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It’s midday on a Saturday and 12 strangers are strutting around Dalston’s Arcola Theatre as if they have massive cocks. We are taking part in a ‘mansformation’ workshop.
Just to be clear, this isn’t about becoming some buff male ideal. Instead, it’s an introduction to the art of drag. And, surprisingly, it’s not all about packing socks in your knickers and strapping down boobs. Well, not completely.
The session is delivered by two women from the drag king collective Pecs, whose recent sell-out show at The Glory included a Black Lives Matter piece, a three-ages-of-Prince tribute and a brilliant group lipsync to Bel Biv Devoe’s ’90s classic ‘Poison’.
It’s quite far from the runway struts and death drops of the sparkling contestants on RuPaul’s Drag Race. Women and non-binary people are redefining the scene.
The number of dedicated king nights has exploded across London in the past few years – it is definitely the golden age of the king.
‘We’ve had bras thrown on stage. It will be knickers next’
Temi Wilkey and Isabel Adomakoh-Young have been ‘kinging’ for four years. They talk about their ‘men’ with tenderness and a fair amount of lust. ‘We love our men,’ says Wilkey, whose drag persona is the brilliantly named ‘Drag King Cole’. ‘It’s not a parody. You sometimes embody what you find attractive in masculinity and that can inform how sexy you feel.’
That sexual charge often spills out from the stage, with many of the Pecs boys being propositioned post-show. And mid-show. ‘I’ve had people tell me they feel sexually confused after a show or have a man crush – I love that! We’ve had bras thrown on stage, and had to return them – they were good bras, too. Hopefully it will be knickers next.’
Director Celine Lowenthal leads us through a walking workshop, and yes, at first we do just practise putting one foot in front of the other but it gets harder. She asks us to exaggerate the more masculine aspects; the result is either sweeping Liam Gallagher-style swaggers or ridiculous roadman bops. It’s a smart way to expose how limited our concepts of gender can be.
‘Men in the audience often talk about how they didn’t realise that masculinity can be performed. We heard that a lot in the beginning. People would ask “so you’re just going to wear men’s clothes?” but it’s more than that. It comes from physicality and posturing.’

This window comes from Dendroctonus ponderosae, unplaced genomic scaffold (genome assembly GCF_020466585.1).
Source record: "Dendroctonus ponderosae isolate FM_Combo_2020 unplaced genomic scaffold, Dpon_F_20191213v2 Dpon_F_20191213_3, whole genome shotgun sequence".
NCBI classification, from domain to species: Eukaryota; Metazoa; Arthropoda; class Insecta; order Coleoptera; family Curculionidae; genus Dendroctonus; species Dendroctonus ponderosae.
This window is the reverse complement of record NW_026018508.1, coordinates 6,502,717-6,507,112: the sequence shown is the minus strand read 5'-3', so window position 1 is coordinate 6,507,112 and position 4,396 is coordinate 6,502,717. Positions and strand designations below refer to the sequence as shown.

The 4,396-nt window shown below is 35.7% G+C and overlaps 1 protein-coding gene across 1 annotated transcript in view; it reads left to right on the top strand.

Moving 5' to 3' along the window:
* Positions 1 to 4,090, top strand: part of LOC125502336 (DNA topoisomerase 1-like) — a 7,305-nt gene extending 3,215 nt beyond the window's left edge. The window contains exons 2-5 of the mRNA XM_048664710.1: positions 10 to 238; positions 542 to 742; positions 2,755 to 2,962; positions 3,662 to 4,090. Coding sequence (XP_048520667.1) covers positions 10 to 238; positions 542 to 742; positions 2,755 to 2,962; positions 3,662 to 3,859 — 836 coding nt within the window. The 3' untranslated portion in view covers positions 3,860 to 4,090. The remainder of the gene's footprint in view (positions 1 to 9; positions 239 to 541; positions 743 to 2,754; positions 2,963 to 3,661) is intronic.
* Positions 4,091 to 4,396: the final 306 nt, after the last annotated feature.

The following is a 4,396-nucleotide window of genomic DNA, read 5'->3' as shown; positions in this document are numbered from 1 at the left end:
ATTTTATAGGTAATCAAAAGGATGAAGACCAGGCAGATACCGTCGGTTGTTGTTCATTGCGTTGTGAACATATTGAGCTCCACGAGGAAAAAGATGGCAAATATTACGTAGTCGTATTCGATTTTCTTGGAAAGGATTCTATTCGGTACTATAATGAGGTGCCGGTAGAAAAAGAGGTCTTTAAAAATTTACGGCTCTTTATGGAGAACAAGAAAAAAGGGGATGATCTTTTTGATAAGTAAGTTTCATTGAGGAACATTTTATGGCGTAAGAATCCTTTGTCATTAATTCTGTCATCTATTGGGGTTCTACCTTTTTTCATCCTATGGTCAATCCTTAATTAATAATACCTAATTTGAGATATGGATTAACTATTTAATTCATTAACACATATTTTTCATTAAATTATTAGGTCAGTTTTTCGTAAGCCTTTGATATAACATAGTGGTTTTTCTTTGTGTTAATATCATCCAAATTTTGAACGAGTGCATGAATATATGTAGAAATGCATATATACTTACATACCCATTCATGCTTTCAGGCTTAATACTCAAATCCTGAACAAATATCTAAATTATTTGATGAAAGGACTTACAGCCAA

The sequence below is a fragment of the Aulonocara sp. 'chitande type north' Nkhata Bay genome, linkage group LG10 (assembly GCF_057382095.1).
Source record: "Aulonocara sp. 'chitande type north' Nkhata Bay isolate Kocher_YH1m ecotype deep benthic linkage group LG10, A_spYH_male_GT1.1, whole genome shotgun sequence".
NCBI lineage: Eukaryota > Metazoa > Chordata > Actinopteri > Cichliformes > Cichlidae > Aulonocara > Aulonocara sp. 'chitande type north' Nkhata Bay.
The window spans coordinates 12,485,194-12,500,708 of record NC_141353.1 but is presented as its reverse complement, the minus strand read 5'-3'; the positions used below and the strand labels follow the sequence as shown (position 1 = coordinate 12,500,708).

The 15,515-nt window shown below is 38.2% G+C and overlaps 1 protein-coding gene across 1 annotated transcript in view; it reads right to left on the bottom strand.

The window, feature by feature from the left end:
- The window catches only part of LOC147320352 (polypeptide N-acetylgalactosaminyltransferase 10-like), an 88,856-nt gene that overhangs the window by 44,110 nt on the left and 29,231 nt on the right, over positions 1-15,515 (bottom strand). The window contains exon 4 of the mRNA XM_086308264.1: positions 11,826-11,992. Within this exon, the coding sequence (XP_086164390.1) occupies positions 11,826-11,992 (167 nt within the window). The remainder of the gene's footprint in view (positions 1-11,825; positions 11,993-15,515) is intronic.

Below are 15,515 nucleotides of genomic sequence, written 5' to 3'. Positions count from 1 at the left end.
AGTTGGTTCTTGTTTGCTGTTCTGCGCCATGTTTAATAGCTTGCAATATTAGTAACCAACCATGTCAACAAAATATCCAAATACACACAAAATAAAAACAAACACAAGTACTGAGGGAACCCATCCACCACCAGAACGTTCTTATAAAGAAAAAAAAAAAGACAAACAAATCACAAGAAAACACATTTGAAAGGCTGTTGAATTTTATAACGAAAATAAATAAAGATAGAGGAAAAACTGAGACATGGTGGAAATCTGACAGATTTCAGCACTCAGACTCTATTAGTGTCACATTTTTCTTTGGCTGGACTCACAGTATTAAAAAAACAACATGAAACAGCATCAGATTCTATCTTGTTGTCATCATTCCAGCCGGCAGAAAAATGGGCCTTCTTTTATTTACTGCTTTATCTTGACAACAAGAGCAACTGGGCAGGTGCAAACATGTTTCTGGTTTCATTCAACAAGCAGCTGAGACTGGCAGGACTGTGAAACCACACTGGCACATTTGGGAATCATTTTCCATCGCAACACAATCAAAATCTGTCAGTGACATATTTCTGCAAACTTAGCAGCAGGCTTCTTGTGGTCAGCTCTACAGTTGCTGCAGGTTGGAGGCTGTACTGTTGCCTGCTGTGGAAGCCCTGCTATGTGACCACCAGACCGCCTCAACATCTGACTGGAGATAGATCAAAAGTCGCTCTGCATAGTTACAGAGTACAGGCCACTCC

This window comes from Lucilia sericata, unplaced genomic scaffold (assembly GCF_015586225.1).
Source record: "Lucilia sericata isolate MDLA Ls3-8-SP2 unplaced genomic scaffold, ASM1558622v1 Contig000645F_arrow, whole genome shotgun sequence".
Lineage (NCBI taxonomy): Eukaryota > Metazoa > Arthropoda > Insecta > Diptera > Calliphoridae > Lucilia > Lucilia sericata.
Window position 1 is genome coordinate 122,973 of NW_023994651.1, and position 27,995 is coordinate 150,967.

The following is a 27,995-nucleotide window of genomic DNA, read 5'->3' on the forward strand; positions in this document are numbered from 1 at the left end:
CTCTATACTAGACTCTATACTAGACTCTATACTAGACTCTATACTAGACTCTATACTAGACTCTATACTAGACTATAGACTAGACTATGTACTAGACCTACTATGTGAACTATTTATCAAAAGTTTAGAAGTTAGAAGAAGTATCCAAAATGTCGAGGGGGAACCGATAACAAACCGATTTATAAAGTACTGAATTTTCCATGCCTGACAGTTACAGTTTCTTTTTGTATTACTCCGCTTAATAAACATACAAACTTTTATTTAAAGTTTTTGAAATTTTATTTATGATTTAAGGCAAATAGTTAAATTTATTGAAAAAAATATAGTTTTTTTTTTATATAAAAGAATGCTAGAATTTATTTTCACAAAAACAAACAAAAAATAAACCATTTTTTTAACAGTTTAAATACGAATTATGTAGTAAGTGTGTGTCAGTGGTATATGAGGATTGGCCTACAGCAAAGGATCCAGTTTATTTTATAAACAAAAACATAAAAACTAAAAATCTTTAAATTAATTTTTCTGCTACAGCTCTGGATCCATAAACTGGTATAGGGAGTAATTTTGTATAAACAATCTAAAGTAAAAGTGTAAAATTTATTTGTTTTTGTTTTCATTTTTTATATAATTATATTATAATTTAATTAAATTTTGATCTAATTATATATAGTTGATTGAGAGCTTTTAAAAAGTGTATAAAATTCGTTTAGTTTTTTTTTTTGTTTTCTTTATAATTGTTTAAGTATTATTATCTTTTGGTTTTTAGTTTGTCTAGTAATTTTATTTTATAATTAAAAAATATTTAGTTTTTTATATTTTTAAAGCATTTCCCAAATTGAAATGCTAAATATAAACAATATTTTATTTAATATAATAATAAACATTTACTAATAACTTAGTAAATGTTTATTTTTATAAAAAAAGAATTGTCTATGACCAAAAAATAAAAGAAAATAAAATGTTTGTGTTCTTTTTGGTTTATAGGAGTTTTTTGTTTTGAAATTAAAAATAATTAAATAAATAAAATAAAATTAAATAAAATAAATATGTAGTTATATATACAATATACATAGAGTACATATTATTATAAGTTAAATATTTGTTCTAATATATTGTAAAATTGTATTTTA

But it was when we read aloud the lyrics of Leonard Cohen’s ‘I’m Your Man’ that the politics of drag became clear. First in a more masculine voice, then more feminine. The lyrics ‘If you want a partner take my hand, or if you want to strike me down in anger, here I stand, I’m your man’ take on very different meanings depending on the pitch of your voice. Try it, it’s pretty creepy.
Pecs move beyond that initial political statement of women dressing up as men. Wilkey has a piece where Drag King Cole lipsyncs to Kendrick Lamar, Malcolm X, Tupac, Public Enemy and Tottenham riot newsreels. ‘We’ve always seen our work as a form of protest against gender binaries. But in the last year we’ve been pushing our politics more and more.’
Temi and Isabel whip through make-up, binding and packing. We learn to reverse all contouring tips and to avoid gaffer tape for binding – it’s rough on nipples. And we’re advised to only use rolled-up lacrosse socks if your man is packing a hefty piece. And with that, a dozen new drag princes were born.
Drag king nights in London
A supportive and gregarious weekly night of queer performances at the Royal Vauxhall Tavern.
The Cocoa Butter Club
A monthly showcase at Her Upstairs for performers of colour that often includes drag kings alongside spoken word artists, vogueing and live music.
This annual competition at The Glory is a key fixture in the king calendar. The heats for 2017 begin on May 31 with the grand final on June 28. The crowned king pockets a sweet £1,000 cash prize.
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